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EEVblog 1517 - Heat Pump Hot Water Install & Analysis

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EEVblog:
Installation of a Reclaim Heat Pump hot water system replacing a high efficiency gas tank hot water system. And anlysis of the results. Is a heat pump hot water system more efficienct than a gas hot water system?

thm_w:
Interesting to see all the data.
I think there is one logical misstep though. Just because the 175L tank never ran out, does not mean you are using less than 175L of hot water per day.

If you use an average ambient temp of 15C and a water temp of 50C, dT = 35C, with your 9kWh adjusted gas energy calculation.
Pt = (4.2 * L * dT) / 3600

220L hot water per day
Average in AUS is 75L/day per person.

EEVblog:

--- Quote from: thm_w on December 02, 2022, 06:08:57 am ---Interesting to see all the data.
I think there is one logical misstep though. Just because the 175L tank never ran out, does not mean you are using less than 175L of hot water per day.

If you use an average ambient temp of 15C and a water temp of 50C, dT = 35C, with your 9kWh adjusted gas energy calculation.
Pt = (4.2 * L * dT) / 3600

220L hot water per day
Average in AUS is 75L/day per person.

--- End quote ---

I don't think so. We can very plainly feel when the hot water "runs out". It's a constant temperature and then womp, it gets cold very quickly.
Obviously there is a thermocline in the tank that rises and when the last of the hot water (presumably the full 175L) gets used, you hit the cold water layer.
We have low flow shower heads and I in particular am very frugal with my shower.

BrianHG:

--- Quote from: EEVblog on December 02, 2022, 06:40:52 am ---
--- Quote from: thm_w on December 02, 2022, 06:08:57 am ---Interesting to see all the data.
I think there is one logical misstep though. Just because the 175L tank never ran out, does not mean you are using less than 175L of hot water per day.

If you use an average ambient temp of 15C and a water temp of 50C, dT = 35C, with your 9kWh adjusted gas energy calculation.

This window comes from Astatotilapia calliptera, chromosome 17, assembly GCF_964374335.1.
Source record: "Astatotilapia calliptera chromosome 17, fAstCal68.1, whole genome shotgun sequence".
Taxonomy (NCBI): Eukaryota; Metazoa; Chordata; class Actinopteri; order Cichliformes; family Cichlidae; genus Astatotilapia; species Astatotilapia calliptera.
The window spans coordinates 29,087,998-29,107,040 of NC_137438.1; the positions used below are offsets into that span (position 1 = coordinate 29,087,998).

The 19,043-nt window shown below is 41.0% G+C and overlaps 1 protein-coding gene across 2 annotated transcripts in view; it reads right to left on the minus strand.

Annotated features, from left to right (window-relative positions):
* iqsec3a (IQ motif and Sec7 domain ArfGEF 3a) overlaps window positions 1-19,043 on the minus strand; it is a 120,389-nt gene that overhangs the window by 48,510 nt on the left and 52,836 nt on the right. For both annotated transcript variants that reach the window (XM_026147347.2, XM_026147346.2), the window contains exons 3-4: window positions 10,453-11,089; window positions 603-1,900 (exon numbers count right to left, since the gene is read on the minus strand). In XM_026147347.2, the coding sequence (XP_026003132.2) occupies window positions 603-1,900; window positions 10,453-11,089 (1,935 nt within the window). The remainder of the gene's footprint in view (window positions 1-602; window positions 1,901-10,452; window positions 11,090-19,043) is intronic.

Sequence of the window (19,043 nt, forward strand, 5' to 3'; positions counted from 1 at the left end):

Pt = (4.2 * L * dT) / 3600

220L hot water per day
Average in AUS is 75L/day per person.

--- End quote ---

I don't think so. We can very plainly feel when the hot water "runs out". It's a constant temperature and then womp, it gets cold very quickly.
Obviously there is a thermocline in the tank that rises and when the last of the hot water (presumably the full 175L) gets used, you hit the cold water layer.
We have low flow shower heads and I in particular am very frugal with my shower.

--- End quote ---

Same for my Gas and electric tanks.
Hint, if you want to go from hot to an almost instant cold, before use, cut the power or gas to your tank.  Once you go through the tank, that cold layer hits you like a rock.

I know that turning on my kitchen sink's hot water for only ~3 minutes and the gas burner will turn on.

I guess the incoming and outgoing water doesn't stir the water within the tank.

thm_w:

--- Quote from: EEVblog on December 02, 2022, 06:40:52 am ---I don't think so. We can very plainly feel when the hot water "runs out". It's a constant temperature and then womp, it gets cold very quickly.
Obviously there is a thermocline in the tank that rises and when the last of the hot water (presumably the full 175L) gets used, you hit the cold water layer.
We have low flow shower heads and I in particular am very frugal with my shower.

--- End quote ---

Yes, but the previous gas burner was capable of putting out 4-10kW+ of equivalent thermal power. As soon as that temperature drops below ~50C, the burner fires up and won't stop until people have stopped using water.
Its different with the new tank, because its only heating during some portion of the day, so if you are using it outside of that time zone, you will be limited to the ~300L in the tank. Whereas before, 175L was never a true limit.

Also, the new tank is using even more (10-11kW vs 9kW you calculated with gas). Either thats some measurement anomaly or the hot water use has gone up a little bit (from ~220L to ~245L per day).

edit: 220L is top end estimate though, would be a bit lower due to heat loss in the pipes.